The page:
When Astroturf debuted in Houston, it was still limited to the outfield and the portions of the infield where grass had always been in major league ballparks.
But in 1970, with the opening of Riverfront Stadium in Cincinnati, someone realized that some efficiencies could be achieved (i.e. money could be saved and changeovers to a football stadium) if the dirt was eliminated between the bases and, instead, sliding pits were installed. Little dirt sections surrounding the bases, but not in the baseline proper. Sliding pits, became the standard in artificial turf ballparks from then on. Eventually, of course, artificial turf in baseball stadiums started to disappear to where, as of now, only the Blue Jays and Rays play on the fake grass.
The Rays, however, got rid of the sliding pits 15 years ago and have played with a full dirt infield for most of their existence. The Blue Jays, however, still sharing their ballpark with football teams and other events, have kept their sliding pits. That is, until this year. They announced yesterday that a full dirt infield will be installed starting next week and will be in place for the 2016 season:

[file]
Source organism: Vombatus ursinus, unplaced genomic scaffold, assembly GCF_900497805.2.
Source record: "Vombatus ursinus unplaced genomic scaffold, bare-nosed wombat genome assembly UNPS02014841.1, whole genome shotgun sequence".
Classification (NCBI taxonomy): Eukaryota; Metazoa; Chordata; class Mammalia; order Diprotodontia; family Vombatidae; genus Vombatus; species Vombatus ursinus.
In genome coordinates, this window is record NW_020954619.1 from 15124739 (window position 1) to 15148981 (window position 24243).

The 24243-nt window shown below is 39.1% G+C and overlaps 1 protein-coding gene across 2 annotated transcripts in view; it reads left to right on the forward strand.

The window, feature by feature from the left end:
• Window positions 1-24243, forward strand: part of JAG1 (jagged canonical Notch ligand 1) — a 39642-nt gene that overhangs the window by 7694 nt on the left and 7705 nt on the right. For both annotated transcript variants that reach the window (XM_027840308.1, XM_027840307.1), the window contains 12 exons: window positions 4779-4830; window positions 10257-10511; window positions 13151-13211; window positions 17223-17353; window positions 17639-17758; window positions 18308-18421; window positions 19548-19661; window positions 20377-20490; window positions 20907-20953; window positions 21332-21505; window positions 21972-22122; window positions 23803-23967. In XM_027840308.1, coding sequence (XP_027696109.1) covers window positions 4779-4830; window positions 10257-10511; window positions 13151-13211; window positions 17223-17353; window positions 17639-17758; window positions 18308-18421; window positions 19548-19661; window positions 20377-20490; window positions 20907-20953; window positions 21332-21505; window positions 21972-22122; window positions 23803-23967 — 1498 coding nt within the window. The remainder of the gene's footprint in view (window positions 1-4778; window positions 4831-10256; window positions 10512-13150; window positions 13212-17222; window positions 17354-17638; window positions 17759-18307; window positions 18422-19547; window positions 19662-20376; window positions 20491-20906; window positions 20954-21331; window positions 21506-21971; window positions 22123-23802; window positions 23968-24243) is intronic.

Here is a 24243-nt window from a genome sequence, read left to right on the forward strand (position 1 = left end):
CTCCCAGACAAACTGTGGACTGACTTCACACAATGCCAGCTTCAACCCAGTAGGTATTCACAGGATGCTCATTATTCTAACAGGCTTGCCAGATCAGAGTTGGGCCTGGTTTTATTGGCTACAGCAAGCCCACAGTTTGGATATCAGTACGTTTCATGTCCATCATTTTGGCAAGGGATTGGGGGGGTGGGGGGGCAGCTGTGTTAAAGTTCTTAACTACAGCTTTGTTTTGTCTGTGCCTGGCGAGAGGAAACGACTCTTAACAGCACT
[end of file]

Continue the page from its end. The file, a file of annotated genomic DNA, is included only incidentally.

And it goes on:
This marks the first time since June of 1970, when the Reds left Crosley Field for Riverfront, that there are no sliding pits in baseball. Eventually, if the Jays can figure out the logistics of their long-discussed conversion to a grass infield and if the Rays can ever figure out how to build a new park, the era of artificial turf will be completely over.